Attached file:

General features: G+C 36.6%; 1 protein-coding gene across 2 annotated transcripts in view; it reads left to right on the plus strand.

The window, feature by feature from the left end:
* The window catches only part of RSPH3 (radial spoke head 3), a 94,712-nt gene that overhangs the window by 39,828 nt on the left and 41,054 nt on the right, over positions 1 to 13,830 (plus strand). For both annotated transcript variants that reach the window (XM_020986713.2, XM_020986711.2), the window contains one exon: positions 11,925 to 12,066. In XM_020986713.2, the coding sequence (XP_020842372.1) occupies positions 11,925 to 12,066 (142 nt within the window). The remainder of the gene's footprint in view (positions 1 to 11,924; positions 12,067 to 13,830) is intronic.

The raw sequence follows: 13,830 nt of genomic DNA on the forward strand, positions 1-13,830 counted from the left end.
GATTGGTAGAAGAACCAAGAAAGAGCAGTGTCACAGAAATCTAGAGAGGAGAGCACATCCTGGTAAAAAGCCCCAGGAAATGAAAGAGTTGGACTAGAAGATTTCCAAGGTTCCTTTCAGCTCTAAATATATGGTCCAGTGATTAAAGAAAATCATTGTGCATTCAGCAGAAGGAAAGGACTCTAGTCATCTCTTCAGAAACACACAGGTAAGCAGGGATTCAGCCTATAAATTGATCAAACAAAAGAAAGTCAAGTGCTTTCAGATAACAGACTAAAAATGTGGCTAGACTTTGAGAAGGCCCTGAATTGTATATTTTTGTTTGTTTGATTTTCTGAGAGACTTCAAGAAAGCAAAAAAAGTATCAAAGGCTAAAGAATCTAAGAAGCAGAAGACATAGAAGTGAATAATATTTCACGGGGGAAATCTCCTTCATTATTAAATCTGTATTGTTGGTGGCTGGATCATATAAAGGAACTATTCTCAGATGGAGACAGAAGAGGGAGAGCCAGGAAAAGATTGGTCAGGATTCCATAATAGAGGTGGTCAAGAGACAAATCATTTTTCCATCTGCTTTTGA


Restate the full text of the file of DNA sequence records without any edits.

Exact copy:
General features: G+C 36.6%; 1 protein-coding gene across 2 annotated transcripts in view; it reads left to right on the plus strand.

The window, feature by feature from the left end:
* The window catches only part of RSPH3 (radial spoke head 3), a 94,712-nt gene that overhangs the window by 39,828 nt on the left and 41,054 nt on the right, over positions 1 to 13,830 (plus strand). For both annotated transcript variants that reach the window (XM_020986713.2, XM_020986711.2), the window contains one exon: positions 11,925 to 12,066. In XM_020986713.2, the coding sequence (XP_020842372.1) occupies positions 11,925 to 12,066 (142 nt within the window). The remainder of the gene's footprint in view (positions 1 to 11,924; positions 12,067 to 13,830) is intronic.

The raw sequence follows: 13,830 nt of genomic DNA on the forward strand, positions 1-13,830 counted from the left end.
GATTGGTAGAAGAACCAAGAAAGAGCAGTGTCACAGAAATCTAGAGAGGAGAGCACATCCTGGTAAAAAGCCCCAGGAAATGAAAGAGTTGGACTAGAAGATTTCCAAGGTTCCTTTCAGCTCTAAATATATGGTCCAGTGATTAAAGAAAATCATTGTGCATTCAGCAGAAGGAAAGGACTCTAGTCATCTCTTCAGAAACACACAGGTAAGCAGGGATTCAGCCTATAAATTGATCAAACAAAAGAAAGTCAAGTGCTTTCAGATAACAGACTAAAAATGTGGCTAGACTTTGAGAAGGCCCTGAATTGTATATTTTTGTTTGTTTGATTTTCTGAGAGACTTCAAGAAAGCAAAAAAAGTATCAAAGGCTAAAGAATCTAAGAAGCAGAAGACATAGAAGTGAATAATATTTCACGGGGGAAATCTCCTTCATTATTAAATCTGTATTGTTGGTGGCTGGATCATATAAAGGAACTATTCTCAGATGGAGACAGAAGAGGGAGAGCCAGGAAAAGATTGGTCAGGATTCCATAATAGAGGTGGTCAAGAGACAAATCATTTTTCCATCTGCTTTTGA